Au pair in Norway
It’s important that you’re familiar with the rules concerning tax and residence in Norway. The information below offers a good introduction.
When you work as an au pair and live with a Norwegian family, you can learn about the Norwegian culture and language. At the same time, you’ll receive pocket money/salary for helping the family with simple jobs such as childminding and light housework. In addition, your host family offers free board and lodging.
Are you an EU/EEA citizen?
You must book an appointment with the Tax Administration in order to apply for a D number and a tax deduction card, or to report a move to Norway. If you’re spending less than six months in Norway, you must apply for a D number and a tax deduction card for foreign employees. You must report a move to Norway if you intend to stay here for more than six months. Remember to bring completed forms and all necessary documentation to your appointment.
Are you a citizen from countries outside the EU/EEA?
You must book an appointment with the Norwegian Directorate of Immigration (UDI) to apply for a residence permit. If you intend to stay in Norway for more than 6 months, the Norwegian Directorate of Immigration will notify the National Population Register, and you’ll be assigned a Norwegian national identity number. Once you’ve received your national identity number, you must log in to order a tax deduction card.
If you intend to stay in Norway for less than 6 months, you’ll be assigned a D number by the Norwegian Directorate of Immigration. Once you’ve received notification of this, you can log in and apply for a tax deduction card.
Tax and tax deduction card
You have to pay tax on income you receive from the host family, but the Norwegian language course paid by the host family is tax-free. This means that you’re liable to pay tax on the pocket money/salary and the value of free board and lodging you receive.
Your host family/employer retrieves your tax deduction card electronically. The tax deduction card shows how much tax the host family must deduct before they pay your salary.
When you apply for a tax deduction card, you need to know both how much salary you’ll receive and how many days you’ll have free board and lodging during the year. See the rates for board and lodging
To calculate the taxable income, you must multiply the rate for board and lodging with the number of days that you receive free board and lodging.
PAYE (Pay As You Earn) for foreign workers
From 2019, a new and simplified tax scheme took effect. The scheme is for foreign workers in Norway. This scheme is called PAYE (Pay As You Earn). Most new foreign workers will fall under this scheme the first year they work in Norway. However, for most au pairs in Norway without other taxable income, it will usually be better to be taxed according to the general tax rules. You can opt out of the PAYE scheme, by applying for a new tax deduction card and ticking the box for taxation under the general tax rules. See more information below, in the section “Tax return".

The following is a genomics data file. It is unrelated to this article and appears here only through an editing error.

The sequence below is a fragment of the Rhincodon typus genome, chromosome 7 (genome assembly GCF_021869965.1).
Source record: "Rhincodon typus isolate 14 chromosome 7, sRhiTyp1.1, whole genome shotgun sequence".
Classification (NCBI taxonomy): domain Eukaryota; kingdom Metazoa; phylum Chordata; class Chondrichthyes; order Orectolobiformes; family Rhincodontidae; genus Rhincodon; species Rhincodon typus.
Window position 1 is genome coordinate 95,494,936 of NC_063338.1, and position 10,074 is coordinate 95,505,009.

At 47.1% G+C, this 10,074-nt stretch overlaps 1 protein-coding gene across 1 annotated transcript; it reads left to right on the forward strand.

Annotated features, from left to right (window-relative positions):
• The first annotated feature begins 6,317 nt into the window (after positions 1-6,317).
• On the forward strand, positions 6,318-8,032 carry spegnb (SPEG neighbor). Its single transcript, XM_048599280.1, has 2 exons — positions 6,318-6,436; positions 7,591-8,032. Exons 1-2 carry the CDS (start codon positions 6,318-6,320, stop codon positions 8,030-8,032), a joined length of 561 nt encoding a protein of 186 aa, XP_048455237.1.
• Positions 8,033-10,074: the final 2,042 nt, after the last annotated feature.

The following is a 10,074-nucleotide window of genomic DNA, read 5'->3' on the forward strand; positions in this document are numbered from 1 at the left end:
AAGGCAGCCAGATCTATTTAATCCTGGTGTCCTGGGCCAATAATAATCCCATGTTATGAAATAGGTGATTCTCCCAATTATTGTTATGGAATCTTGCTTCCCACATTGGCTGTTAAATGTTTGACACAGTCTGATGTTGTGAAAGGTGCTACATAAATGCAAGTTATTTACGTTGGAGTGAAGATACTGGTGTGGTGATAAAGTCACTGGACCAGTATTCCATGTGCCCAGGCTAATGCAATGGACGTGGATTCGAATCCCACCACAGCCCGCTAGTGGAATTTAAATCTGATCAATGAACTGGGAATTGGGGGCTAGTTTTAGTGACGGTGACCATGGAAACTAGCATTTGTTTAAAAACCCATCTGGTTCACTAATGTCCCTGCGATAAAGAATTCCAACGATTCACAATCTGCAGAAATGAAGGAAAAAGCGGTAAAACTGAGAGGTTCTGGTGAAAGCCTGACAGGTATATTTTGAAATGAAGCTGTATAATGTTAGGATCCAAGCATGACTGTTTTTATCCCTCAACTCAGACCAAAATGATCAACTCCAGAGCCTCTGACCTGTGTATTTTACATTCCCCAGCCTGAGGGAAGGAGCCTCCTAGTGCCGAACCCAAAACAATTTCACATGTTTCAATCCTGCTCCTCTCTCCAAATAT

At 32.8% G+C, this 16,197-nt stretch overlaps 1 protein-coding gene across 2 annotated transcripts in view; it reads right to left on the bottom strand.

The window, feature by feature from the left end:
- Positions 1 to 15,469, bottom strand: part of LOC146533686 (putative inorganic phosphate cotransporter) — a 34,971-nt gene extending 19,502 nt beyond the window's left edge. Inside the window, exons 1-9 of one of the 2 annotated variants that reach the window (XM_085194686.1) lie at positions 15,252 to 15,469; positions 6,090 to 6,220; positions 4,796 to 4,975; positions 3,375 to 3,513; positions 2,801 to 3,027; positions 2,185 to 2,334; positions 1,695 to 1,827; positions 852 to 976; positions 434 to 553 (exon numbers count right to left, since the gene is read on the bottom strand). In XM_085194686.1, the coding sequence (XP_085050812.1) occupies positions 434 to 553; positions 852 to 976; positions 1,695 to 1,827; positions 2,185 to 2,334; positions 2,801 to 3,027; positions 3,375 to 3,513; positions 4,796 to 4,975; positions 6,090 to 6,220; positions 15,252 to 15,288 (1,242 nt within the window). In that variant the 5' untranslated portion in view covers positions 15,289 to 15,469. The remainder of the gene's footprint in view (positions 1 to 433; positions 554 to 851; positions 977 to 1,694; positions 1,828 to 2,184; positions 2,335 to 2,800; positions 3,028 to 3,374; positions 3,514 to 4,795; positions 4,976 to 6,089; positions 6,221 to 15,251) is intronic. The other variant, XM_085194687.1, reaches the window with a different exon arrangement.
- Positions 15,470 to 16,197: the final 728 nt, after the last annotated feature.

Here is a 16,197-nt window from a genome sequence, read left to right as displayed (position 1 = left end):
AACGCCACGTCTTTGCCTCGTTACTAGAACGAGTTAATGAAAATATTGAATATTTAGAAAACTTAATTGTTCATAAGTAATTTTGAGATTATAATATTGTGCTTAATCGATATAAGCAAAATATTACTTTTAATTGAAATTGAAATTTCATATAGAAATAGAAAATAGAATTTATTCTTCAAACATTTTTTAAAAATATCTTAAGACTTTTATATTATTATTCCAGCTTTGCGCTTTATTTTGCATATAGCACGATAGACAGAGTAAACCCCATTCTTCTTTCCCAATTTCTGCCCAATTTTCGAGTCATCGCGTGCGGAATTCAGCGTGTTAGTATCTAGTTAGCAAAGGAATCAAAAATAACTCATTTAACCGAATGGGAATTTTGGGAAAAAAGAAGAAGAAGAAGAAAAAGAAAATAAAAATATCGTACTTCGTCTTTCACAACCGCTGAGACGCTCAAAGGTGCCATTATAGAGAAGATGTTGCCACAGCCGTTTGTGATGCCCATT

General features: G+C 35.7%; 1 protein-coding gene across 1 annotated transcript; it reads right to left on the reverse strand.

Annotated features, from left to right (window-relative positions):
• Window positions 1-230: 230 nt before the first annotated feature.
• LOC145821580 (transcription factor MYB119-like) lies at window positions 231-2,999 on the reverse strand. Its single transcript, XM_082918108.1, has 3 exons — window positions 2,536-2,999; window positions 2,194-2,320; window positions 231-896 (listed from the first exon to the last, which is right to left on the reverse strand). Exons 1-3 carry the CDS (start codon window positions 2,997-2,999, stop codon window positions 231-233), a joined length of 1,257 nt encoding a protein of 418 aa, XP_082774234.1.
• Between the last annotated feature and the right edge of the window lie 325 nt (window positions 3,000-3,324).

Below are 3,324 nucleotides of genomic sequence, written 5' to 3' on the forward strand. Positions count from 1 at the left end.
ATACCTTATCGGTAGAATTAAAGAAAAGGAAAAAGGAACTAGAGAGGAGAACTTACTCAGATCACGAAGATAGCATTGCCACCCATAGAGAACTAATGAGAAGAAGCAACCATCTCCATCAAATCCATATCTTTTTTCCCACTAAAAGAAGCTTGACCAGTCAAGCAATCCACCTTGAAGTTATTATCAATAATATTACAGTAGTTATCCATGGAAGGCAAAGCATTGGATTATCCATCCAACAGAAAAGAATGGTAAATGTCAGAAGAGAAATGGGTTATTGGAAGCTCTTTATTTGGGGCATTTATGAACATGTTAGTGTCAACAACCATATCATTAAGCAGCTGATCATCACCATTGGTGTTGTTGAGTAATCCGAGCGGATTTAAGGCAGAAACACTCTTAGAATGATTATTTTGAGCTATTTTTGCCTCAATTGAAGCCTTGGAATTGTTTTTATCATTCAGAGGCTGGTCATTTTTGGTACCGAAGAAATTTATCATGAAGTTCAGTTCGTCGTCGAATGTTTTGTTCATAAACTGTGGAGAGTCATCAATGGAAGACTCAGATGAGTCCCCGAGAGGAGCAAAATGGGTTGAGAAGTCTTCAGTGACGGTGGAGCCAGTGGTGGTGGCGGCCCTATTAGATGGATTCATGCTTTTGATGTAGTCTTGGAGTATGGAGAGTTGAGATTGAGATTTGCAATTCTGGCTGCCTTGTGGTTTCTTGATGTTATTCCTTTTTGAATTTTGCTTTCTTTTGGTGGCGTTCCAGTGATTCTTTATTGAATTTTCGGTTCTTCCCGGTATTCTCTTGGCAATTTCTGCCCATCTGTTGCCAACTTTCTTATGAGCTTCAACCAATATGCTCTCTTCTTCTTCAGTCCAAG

The PAYE scheme means, in brief, that all income from your host family is taxed at a rate of 25 percent. Your host family deducts the tax from your salary. Your tax will then be settled when you receive your salary. Under this scheme, you cannot claim deduction for expenses, you do not have to submit a tax return nor wait for your tax assessment notice.
It is important that you have updated addresses in the National Register, and that you report a move or change your postal address if you get another address.
You’ll normally be a member of the Norwegian National Insurance Scheme from your first day as an au pair in Norway. Check with NAV concerning the rules for this, and what other rights you have under the National Insurance Scheme.
What is a payslip?
A payslip is a receipt that shows the salary you’ve received and the tax that has been deducted.
You should receive a printout of the electronic tax notice or a paper copy of the notice as a payslip for each payment.
The sum of all the notices/payslips replaces an annual summary from the host family of what has been earned throughout the year. Therefore, you must keep the notices in order to check the tax return yourself or as documentation for paid PAYE tax or withholding tax under the general rules.
If you opt out of the PAYE scheme in favour of taxation under the general rules, you have to submit a tax return. You’ll receive a tax return in early April that shows information from the host family about how much you’ve earned and how much tax you’ve paid in the previous year. You need to check that the salary entered in the tax return corresponds with your payslips/notices. If you find errors, you need to correct the tax return. If you do not receive a tax return, you must contact the tax office. It’s important that the tax office knows where to send your tax return.
At the beginning of the year, you’ll receive an annual statement from the bank showing how much money you had in the bank at the end of the year and interest earned. You need to check the details against your tax return to make sure that the amounts entered in the tax return are correct.
If you have chosen the PAYE scheme, you’ll not receive a tax return. Instead, the following year, you will receive a tax receipt from the Tax Administration that shows how much salary and tax your employer has reported to the Tax Administration for the job you did last year.
From 2019, the standard deduction does not apply to au pairs, among others.
Moving from Norway
If you are leaving Norway, and have lived with a Norwegian birth number, you must remember to register a move abroad and state a new address. If you have a d-number, you must remember to report a change of postal address.